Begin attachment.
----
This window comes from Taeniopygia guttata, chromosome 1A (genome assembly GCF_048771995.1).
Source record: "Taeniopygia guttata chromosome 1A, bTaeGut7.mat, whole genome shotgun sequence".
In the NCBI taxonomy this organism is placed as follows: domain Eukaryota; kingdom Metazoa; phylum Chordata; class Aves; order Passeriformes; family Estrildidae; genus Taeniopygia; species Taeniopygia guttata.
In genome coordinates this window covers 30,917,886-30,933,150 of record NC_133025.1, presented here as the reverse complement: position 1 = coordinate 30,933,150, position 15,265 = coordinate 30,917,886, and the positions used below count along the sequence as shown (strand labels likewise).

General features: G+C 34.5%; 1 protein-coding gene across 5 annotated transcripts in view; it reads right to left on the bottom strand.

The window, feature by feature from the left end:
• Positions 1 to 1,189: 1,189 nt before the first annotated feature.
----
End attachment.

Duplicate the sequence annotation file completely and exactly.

This window comes from Taeniopygia guttata, chromosome 1A (genome assembly GCF_048771995.1).
Source record: "Taeniopygia guttata chromosome 1A, bTaeGut7.mat, whole genome shotgun sequence".
In the NCBI taxonomy this organism is placed as follows: domain Eukaryota; kingdom Metazoa; phylum Chordata; class Aves; order Passeriformes; family Estrildidae; genus Taeniopygia; species Taeniopygia guttata.
In genome coordinates this window covers 30,917,886-30,933,150 of record NC_133025.1, presented here as the reverse complement: position 1 = coordinate 30,933,150, position 15,265 = coordinate 30,917,886, and the positions used below count along the sequence as shown (strand labels likewise).

General features: G+C 34.5%; 1 protein-coding gene across 5 annotated transcripts in view; it reads right to left on the bottom strand.

The window, feature by feature from the left end:
• Positions 1 to 1,189: 1,189 nt before the first annotated feature.